Be nice. Or else.
building Voyager Joined almost 4 years ago via an invitation from Allan G. Taurean has invited alec s, Nicole Francesca Pagliaro, Eric Boyer, Dominik Martin, Josh Green and 5 others, Liang Shi, Bjoern Zinssmeister, Day Jimenez, Timothy L., James Bruno
Maybe this is obvious to others but it'd be awesome to hear some insight in how you'd use this in your workflow with Sketch. (Even a similar gif to the one you have for illustrator would be super helpful)
Pro tip: you can save this as a template in sketch. Once Greyprint is open, just go to
file > save as template…. After that, you can always start with Greyprint as a foundation via
File > New From Template > Greyprint.
Really where I see this shining is when multiple designers are working in various parts of a larger project. Eg. I may be working on a checkout process while someone else is designing an on boarding flow, two things that are entirely separate but dependent on the same base components. Versioning and managing conflicts has been really my only issue when using Sketch.
Historically I've always done everything from the ground up but recently I started working on my own framework/set of tools based on the types of things I find myself rewriting the most often. Its mostly stuff in SCSS (mixins/functions/variables) so it doesn't add that much bloat to the project.
The set by Parakeet looks great — http://primaries.co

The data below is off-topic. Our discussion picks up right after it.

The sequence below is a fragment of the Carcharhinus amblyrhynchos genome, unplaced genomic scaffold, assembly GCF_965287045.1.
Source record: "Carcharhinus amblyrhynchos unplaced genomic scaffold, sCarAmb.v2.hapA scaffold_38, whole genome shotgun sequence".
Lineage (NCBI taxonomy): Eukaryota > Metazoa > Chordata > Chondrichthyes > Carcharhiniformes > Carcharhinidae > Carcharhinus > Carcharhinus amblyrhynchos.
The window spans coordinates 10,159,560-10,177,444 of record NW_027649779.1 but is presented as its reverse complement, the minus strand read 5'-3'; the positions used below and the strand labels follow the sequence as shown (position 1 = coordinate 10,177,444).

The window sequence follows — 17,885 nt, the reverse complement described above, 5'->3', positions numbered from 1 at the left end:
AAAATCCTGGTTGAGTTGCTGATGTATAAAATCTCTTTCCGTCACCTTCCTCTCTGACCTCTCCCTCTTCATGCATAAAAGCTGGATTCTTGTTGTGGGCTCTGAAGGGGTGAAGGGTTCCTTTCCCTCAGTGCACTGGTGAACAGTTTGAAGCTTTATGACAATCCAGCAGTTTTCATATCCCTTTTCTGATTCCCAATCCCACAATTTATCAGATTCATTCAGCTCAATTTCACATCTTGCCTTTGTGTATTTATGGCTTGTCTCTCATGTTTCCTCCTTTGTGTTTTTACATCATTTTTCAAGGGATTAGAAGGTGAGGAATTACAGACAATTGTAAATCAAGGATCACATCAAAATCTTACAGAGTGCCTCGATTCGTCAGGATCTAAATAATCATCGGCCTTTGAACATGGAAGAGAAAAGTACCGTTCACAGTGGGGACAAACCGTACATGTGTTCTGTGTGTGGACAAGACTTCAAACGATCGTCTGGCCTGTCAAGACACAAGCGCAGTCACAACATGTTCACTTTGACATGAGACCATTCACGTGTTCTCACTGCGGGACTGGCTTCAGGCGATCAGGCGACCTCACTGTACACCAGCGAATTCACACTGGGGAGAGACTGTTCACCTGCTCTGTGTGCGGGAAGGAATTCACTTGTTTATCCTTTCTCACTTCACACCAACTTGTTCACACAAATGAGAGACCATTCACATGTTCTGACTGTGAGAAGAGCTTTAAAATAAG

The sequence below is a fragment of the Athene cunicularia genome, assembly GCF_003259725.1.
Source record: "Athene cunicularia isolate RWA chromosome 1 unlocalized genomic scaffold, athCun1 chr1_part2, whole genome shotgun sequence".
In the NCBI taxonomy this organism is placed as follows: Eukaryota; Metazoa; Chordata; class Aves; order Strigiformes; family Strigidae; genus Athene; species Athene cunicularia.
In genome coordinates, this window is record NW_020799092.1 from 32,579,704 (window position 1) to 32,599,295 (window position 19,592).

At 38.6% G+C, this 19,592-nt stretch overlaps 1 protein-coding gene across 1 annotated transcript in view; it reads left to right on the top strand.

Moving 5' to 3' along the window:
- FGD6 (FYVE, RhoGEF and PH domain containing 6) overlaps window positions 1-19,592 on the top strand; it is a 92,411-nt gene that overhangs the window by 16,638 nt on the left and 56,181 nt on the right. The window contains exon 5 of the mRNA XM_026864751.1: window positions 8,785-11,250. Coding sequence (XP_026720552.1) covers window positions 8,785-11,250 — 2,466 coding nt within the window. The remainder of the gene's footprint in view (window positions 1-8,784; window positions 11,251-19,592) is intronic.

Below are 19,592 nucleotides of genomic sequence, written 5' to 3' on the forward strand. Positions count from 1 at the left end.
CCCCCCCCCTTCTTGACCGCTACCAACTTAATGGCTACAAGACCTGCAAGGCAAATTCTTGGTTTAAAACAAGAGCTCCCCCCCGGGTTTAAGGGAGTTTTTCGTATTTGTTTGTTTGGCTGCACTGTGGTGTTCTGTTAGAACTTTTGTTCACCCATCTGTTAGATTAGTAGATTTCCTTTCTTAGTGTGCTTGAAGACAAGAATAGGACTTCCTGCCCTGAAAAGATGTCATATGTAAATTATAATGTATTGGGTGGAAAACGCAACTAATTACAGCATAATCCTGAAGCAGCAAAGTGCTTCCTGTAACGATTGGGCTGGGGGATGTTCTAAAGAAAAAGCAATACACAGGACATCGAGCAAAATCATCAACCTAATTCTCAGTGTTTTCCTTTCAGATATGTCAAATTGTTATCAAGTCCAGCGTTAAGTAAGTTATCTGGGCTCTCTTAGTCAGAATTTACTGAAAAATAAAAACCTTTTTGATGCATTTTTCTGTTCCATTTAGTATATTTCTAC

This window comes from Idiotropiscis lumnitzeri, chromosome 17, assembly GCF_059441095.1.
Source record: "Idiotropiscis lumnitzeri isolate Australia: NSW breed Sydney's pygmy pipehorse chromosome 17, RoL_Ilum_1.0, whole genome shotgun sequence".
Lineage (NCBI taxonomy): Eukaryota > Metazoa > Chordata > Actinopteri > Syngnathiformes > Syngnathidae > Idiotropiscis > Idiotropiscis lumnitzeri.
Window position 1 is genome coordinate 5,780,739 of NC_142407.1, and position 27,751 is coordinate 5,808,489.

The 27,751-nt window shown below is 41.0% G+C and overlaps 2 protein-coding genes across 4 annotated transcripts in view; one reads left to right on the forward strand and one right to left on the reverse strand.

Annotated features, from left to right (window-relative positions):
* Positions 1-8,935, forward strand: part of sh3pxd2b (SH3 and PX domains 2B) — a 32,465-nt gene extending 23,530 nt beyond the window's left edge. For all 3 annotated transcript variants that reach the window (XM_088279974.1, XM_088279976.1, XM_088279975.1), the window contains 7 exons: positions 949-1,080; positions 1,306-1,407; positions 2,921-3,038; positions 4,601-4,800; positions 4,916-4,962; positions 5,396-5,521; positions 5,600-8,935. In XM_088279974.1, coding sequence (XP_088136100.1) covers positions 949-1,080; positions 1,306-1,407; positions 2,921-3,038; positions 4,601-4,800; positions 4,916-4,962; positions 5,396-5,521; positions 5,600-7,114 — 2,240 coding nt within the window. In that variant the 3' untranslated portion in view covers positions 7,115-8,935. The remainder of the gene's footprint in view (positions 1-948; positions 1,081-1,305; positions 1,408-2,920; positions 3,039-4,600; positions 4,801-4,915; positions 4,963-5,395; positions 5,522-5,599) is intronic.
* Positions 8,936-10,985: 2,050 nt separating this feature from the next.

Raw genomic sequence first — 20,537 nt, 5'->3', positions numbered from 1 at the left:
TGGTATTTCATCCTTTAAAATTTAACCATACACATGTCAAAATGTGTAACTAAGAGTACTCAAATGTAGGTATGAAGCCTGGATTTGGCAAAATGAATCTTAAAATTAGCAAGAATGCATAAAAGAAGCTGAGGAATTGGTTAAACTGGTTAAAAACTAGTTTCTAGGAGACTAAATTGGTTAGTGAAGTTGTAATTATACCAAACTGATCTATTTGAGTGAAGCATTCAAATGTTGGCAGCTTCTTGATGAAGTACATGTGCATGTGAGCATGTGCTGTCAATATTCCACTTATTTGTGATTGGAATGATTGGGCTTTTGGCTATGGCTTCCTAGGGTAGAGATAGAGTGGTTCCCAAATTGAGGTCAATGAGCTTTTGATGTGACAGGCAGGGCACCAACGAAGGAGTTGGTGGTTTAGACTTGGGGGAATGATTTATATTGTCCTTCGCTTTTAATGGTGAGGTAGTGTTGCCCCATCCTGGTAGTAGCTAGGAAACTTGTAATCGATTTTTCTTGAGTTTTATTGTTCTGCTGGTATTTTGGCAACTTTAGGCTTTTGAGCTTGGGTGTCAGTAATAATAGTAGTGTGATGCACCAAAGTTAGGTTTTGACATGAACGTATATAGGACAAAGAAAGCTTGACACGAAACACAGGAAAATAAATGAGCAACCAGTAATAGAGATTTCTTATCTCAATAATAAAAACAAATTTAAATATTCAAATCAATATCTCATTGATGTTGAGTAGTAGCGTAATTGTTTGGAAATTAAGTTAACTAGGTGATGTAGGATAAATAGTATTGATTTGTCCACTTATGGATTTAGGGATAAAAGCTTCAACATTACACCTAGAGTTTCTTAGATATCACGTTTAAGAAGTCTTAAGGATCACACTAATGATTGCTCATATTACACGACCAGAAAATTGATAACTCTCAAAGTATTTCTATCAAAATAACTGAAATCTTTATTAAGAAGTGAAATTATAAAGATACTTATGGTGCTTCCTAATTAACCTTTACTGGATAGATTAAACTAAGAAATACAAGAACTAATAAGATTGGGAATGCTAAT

This is actually a solid incremental change.
I had the exact same experience.
I think there is some real irony here because no people of color are complaining about white people using white emoji. This is simply White writers making the claim that white emoji = white power and making the jump that by extension white people can't use emoji.
McGill argues rightly that in opting for the white emoji, a white person is engaging in a sort of affirmative white supremacy.
This is a silly conclusion to come to. Although I concede that the yellow default could easily be perceived as white, I think the intent is to match it up with the original smilie icons that have been a part of the internet since AOL.
I also think that part of the discomfort just stems from the fact that its rare for white people to ever have to explicitly identify that they're white. No one on the internet is going to think you're trying to show "White Power" just because you're using an emoji representative of your own racial identity.
Be nice. Or else.
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